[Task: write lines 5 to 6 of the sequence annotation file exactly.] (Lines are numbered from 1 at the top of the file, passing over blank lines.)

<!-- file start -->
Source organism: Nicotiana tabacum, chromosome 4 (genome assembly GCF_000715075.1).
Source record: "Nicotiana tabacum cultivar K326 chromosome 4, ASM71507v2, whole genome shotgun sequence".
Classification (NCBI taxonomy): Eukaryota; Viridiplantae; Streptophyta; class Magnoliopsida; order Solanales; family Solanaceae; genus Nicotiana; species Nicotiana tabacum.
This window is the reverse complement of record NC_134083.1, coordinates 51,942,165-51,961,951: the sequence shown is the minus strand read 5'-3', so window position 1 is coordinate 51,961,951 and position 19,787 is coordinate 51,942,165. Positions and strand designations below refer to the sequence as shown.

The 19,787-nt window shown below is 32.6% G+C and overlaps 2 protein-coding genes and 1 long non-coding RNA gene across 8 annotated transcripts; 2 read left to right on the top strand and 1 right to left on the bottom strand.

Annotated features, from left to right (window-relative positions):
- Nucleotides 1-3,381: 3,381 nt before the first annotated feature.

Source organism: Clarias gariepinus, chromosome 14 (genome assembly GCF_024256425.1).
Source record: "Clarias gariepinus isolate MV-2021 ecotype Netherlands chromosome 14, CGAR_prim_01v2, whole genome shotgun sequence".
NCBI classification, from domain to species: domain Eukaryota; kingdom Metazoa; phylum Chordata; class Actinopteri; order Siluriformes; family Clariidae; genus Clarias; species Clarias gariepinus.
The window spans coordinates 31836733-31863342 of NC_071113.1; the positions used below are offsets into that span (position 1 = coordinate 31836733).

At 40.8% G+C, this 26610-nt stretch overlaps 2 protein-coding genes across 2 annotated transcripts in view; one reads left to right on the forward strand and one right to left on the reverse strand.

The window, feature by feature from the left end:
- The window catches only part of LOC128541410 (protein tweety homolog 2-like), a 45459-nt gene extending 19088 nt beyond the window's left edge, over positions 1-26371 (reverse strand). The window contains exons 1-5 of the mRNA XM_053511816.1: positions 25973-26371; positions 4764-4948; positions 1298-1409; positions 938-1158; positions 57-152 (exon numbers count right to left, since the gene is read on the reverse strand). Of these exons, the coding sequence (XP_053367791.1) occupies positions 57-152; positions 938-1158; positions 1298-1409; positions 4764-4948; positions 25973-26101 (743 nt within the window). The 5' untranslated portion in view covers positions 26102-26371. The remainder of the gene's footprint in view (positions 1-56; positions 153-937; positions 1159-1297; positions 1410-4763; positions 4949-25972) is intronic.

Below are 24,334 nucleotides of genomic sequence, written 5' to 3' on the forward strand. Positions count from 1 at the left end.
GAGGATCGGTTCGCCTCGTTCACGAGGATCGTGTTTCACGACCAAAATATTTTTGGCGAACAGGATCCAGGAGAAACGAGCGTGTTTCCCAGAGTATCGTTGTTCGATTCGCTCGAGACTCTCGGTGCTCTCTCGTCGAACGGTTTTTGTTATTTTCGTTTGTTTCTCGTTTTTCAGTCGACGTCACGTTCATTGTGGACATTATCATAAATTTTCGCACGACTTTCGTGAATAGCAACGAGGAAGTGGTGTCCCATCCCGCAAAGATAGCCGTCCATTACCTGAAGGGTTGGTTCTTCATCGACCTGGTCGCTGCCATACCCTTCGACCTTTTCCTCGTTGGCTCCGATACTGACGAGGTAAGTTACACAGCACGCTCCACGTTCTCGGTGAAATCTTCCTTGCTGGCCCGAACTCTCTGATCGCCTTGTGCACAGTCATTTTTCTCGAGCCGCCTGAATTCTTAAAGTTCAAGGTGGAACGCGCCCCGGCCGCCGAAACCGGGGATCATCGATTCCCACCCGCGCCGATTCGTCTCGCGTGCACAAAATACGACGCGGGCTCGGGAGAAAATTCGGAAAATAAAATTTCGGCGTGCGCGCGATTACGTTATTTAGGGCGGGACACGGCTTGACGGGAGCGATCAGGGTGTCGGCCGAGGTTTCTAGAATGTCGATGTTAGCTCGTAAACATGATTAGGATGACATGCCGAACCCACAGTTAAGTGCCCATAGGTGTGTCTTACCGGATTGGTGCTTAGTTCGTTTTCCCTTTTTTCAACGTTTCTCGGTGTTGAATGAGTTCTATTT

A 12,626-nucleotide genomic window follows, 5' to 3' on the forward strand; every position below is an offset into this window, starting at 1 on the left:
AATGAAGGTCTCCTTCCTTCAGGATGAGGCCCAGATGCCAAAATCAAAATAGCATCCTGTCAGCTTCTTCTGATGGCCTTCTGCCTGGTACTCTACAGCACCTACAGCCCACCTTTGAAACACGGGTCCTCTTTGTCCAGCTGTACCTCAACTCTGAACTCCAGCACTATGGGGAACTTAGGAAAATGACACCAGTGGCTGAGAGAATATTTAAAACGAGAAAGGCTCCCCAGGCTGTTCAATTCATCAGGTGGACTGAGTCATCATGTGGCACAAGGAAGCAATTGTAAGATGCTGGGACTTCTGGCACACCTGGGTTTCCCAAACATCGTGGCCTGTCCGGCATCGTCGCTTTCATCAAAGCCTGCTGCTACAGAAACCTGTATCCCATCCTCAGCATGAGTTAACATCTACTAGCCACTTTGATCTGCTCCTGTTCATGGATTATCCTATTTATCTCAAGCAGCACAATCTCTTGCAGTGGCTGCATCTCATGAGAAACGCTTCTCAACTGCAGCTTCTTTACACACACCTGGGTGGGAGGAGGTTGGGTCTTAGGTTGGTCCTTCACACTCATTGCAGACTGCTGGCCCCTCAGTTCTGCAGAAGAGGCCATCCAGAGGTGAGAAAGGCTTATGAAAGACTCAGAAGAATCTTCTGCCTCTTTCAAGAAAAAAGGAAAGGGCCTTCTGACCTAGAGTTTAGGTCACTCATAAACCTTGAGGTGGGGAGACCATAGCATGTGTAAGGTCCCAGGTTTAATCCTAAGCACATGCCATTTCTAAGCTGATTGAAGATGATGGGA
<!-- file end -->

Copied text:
The 19,787-nt window shown below is 32.6% G+C and overlaps 2 protein-coding genes and 1 long non-coding RNA gene across 8 annotated transcripts; 2 read left to right on the top strand and 1 right to left on the bottom strand.

Annotated features, from left to right (window-relative positions):